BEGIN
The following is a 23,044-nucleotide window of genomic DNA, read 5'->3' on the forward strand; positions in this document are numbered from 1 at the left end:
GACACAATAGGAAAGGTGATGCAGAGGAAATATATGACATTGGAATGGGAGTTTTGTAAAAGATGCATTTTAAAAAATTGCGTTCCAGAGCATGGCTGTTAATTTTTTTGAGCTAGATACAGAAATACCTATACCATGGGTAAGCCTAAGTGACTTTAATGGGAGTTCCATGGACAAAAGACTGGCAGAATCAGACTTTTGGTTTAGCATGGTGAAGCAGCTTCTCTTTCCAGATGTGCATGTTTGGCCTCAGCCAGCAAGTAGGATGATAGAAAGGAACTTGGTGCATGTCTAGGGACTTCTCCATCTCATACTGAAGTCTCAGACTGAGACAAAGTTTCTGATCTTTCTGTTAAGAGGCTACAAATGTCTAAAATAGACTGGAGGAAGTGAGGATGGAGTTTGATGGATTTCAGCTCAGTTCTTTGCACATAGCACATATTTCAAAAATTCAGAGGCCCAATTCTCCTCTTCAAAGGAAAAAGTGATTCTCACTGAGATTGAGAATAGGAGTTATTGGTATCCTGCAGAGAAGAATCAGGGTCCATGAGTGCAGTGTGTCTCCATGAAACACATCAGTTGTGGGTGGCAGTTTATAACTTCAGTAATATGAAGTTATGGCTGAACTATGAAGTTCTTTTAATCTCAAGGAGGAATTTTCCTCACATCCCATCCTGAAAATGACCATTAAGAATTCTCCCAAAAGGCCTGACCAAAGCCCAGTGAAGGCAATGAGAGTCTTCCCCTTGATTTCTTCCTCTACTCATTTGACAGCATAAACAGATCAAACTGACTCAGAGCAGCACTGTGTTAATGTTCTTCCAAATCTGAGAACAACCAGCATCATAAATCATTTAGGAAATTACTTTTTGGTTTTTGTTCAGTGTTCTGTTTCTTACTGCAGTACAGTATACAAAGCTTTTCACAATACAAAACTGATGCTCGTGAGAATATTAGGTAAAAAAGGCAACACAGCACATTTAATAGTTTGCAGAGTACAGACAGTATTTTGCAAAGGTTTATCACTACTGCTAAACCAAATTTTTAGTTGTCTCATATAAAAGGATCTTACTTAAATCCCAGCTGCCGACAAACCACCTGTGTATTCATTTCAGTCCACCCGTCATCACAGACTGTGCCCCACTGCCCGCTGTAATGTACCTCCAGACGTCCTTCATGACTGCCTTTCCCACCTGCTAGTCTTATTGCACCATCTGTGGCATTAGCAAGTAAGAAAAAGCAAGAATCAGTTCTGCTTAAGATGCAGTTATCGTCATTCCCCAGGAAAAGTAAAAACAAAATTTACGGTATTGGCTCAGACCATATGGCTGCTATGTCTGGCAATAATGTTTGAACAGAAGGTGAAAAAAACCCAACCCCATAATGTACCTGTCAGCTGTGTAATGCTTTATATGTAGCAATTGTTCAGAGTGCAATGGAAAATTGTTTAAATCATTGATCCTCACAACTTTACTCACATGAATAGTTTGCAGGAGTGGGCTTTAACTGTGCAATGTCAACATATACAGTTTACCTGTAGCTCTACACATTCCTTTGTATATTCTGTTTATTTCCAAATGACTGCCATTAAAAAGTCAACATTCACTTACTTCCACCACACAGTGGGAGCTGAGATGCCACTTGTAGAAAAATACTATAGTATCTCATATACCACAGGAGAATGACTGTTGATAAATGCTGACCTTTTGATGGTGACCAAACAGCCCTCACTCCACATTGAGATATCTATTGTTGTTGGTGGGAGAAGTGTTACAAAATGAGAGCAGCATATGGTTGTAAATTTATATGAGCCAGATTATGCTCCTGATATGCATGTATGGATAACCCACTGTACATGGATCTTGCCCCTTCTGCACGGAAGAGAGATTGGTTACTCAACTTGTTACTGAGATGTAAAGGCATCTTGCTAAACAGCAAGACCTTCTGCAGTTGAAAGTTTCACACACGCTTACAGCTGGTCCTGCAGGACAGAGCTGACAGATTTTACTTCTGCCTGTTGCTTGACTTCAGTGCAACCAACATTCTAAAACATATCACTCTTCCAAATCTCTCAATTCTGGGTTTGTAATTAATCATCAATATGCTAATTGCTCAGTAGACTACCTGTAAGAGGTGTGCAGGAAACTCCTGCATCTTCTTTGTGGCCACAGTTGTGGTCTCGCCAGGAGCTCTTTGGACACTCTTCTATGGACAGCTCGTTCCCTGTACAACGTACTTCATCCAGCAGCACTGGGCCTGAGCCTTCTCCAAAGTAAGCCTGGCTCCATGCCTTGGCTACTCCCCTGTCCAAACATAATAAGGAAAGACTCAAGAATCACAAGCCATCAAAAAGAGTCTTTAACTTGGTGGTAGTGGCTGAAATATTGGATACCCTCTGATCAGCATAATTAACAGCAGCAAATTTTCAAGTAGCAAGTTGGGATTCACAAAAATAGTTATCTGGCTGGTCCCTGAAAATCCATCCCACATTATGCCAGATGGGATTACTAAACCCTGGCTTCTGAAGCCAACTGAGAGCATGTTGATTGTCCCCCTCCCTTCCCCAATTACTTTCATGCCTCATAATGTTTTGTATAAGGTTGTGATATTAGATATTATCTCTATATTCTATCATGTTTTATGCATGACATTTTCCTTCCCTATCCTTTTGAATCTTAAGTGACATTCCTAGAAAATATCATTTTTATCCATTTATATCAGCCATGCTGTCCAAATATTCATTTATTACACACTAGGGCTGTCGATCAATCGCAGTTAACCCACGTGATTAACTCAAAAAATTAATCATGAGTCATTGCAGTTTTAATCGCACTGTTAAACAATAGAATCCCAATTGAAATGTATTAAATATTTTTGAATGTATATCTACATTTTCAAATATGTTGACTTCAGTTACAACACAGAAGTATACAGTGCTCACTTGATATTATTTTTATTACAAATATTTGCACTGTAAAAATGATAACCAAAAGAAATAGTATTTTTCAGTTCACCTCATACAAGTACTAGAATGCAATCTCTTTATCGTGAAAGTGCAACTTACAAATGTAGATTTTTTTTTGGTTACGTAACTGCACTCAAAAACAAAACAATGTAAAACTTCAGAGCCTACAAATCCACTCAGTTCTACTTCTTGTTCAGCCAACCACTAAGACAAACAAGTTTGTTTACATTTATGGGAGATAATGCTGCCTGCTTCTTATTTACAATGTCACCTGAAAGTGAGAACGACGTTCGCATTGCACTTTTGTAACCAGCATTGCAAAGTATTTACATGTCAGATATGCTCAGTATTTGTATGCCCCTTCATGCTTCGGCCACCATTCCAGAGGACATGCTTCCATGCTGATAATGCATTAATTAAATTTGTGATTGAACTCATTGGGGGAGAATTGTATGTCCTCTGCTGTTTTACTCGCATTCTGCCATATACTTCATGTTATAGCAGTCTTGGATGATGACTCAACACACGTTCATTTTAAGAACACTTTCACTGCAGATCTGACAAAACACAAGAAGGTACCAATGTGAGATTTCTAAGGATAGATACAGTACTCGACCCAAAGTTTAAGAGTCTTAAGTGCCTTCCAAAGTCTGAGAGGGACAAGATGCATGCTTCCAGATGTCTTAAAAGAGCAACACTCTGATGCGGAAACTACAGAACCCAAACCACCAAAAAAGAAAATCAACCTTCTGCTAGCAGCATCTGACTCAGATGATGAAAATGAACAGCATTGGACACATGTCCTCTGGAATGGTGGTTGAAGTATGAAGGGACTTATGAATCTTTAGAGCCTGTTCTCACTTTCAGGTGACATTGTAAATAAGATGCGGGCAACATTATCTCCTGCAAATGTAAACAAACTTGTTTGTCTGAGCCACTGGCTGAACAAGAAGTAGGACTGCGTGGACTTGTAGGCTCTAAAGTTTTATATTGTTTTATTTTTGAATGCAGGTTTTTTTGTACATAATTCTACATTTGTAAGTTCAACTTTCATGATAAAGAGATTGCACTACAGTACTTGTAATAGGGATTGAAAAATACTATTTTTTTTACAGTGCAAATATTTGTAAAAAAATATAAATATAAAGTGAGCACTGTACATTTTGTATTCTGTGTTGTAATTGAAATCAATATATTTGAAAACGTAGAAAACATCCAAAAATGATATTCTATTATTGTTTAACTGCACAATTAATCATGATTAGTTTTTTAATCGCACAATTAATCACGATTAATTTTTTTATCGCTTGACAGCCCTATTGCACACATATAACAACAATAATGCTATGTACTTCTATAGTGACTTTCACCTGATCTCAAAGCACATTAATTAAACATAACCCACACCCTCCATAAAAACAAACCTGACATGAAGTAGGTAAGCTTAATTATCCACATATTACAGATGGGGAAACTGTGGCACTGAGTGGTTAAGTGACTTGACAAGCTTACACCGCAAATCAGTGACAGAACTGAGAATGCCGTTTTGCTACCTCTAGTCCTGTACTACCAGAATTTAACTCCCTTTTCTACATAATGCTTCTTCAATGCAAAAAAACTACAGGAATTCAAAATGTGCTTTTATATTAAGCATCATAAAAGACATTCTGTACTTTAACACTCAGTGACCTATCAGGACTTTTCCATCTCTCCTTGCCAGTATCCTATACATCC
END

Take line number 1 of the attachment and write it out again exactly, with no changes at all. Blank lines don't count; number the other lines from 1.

The following is a 23,044-nucleotide window of genomic DNA, read 5'->3' on the forward strand; positions in this document are numbered from 1 at the left end: